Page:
Wed | Oct 17, 2018

PM welcomes NIA’s integrity champion programme

Published:Wednesday | November 15, 2017 | 12:00 AM
‘Integrity Champions’ recite the National Integrity Action’s (NIA) Integrity Pledge during a certification ceremony held at the Merl Grove High School in St. Andrew on Sunday. They are (from right) Jasmine Campbell, Kayan Douglas, Misanda Moncrieffe, and André Nicholas. They were among 434 persons certified in anti-corruption practices under a train the trainer programme.

Prime Minister Andrew Holness has welcomed the National Integrity Action's (NIA) Integrity Champion programme, which complements the Government's ongoing drive to stamp out corruption.

Speaking at the certification ceremony for 434 persons trained under the programme at Merl Grove High School in St Andrew on Sunday, he noted that through the programme, anti-corruption measures are being brought down to "the grass-roots (level) to make it a more sustainable movement to support and complement the legislative and prosecutorial actions that the Government is taking".

Supported by the United States Agency for International Development (USAID), the programme, which is being undertaken in collaboration with the Council of Voluntary Social Services, involves the training of trainersin anti-corruption practices.

The prime minister pointed out that the project "is really a profound change" in the strategy being employed to stimulate a new culture of accountability, transparency and anti-corruption in Jamaica.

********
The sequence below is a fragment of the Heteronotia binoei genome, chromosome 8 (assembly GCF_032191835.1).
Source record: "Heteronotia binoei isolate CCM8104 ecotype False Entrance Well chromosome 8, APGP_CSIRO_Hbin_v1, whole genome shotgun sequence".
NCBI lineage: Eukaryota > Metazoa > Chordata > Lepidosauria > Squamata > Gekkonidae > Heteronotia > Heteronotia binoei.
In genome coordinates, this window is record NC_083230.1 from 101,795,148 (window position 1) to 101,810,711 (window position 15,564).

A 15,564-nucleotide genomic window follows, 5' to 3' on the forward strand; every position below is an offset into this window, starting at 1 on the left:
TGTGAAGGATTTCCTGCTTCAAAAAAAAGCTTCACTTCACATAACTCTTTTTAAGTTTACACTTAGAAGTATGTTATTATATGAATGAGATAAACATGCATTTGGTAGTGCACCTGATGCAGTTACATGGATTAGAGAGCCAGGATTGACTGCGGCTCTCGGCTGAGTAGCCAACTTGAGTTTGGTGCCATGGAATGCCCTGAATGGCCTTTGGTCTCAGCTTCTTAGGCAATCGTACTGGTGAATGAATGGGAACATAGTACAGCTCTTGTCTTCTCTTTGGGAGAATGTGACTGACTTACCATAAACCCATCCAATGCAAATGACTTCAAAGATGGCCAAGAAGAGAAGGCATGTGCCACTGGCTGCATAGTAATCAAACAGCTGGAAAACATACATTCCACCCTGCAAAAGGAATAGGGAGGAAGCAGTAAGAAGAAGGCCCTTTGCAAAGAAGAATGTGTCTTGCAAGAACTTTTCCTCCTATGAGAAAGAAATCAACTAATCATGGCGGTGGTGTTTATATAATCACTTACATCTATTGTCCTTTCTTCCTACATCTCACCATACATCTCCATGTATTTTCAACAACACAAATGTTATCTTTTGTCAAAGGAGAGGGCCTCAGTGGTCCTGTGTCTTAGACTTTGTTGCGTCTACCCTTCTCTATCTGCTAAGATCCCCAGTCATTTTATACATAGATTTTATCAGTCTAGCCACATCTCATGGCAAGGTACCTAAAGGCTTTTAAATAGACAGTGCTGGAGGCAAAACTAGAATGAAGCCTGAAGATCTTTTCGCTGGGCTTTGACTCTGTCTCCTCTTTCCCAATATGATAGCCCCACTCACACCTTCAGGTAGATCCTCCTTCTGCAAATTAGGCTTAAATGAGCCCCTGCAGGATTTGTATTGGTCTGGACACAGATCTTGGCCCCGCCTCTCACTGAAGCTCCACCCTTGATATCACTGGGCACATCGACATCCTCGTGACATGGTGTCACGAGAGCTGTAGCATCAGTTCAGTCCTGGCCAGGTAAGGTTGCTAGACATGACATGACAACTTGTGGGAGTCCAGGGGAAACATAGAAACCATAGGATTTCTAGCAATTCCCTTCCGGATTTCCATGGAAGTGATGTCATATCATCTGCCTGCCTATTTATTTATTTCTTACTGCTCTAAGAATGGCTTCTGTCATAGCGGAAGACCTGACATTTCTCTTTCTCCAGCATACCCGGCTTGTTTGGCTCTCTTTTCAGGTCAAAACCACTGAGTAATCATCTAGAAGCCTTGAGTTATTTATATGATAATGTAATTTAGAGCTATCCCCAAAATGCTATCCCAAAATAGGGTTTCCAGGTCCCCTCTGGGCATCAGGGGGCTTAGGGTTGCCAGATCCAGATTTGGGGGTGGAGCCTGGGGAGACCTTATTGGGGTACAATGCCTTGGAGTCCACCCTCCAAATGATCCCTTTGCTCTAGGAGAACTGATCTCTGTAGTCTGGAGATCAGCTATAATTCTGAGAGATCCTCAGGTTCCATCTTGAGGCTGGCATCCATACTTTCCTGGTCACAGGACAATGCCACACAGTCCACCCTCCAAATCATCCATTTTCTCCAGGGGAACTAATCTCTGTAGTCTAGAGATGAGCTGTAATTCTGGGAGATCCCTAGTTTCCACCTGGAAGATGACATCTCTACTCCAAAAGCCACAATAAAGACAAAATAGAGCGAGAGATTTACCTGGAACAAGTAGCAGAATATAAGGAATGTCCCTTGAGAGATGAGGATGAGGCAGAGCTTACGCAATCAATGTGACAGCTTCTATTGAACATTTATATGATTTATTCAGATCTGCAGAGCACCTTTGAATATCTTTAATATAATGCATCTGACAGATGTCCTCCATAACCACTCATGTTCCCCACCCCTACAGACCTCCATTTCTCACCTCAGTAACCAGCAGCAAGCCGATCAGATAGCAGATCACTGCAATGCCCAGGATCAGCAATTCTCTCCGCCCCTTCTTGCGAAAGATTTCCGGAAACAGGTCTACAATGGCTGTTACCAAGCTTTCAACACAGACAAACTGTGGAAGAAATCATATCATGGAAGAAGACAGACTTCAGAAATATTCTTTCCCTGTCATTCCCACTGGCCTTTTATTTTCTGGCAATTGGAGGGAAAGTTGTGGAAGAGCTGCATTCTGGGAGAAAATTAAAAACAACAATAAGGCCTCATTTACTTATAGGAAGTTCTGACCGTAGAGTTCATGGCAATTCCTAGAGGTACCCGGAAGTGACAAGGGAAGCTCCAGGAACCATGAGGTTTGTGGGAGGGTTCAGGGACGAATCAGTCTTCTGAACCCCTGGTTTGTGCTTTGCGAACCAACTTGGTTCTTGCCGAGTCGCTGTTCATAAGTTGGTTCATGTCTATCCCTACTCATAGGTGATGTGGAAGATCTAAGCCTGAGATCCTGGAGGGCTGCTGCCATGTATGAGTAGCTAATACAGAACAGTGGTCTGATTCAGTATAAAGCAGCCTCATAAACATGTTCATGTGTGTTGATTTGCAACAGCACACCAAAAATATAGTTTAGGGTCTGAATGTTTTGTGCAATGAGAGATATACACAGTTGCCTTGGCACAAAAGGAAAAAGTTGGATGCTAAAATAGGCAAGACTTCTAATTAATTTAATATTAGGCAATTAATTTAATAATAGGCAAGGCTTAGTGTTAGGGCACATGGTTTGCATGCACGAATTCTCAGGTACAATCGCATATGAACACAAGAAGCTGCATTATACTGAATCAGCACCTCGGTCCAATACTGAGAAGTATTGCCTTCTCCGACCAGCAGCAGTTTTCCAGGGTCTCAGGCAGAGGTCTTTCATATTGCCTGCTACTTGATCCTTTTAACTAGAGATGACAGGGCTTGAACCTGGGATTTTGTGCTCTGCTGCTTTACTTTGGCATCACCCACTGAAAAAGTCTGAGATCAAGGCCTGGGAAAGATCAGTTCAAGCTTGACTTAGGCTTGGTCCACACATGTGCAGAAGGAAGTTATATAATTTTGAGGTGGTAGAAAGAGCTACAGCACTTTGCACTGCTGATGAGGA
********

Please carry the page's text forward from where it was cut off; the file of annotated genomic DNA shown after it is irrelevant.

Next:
"There is no doubt that integrity, accountability, and transparency are necessary pillars of any prosperous and progressive society.

Having true ambassadors of integrity will definitely improve and build capacity for local and citizen-based action against corruption," he said.

... Programme to strengthen community organisations

In the meantime, executive directorof the NIA, Professor Trevor Munroe, explained that the main objective of the programme, which began last year, is to strengthen community organisations, and in particular 4-H Clubs, to produce high-quality volunteers to participate in anti-corruption efforts and activities.

He explained that an essential part of the project is the establishment of centres of excellence "to be focal points for applied research on anti-corruption strategies and policies" to support the work of the Integrity Champions.

"Already, five centres of excellence have been established in Kingston, St. James, Ocho Rios, St. Catherine, and Clarendon each of which shall serve as training facilities for those trained to train others," Professor Munroe informed.

For his part, charge d'affaires, United States Embassy, Eric Khant, assured the US Government's continued support in the fight against corruption, noting that over the past five-years, the US Government has spent nearly US$12 million through USAID and other channels to provide training and equipment to Jamaica for anti-corruption initiatives.

This was the first batch of trainers to receive certification under the programme, which is slated to end in March 2019. The Integrity Champions, who hail from Kingston, Clarendon, St Ann, St James, Westmoreland, Hanover, Trelawny, St Catherine and St Thomas, underwent an intensive two days of training.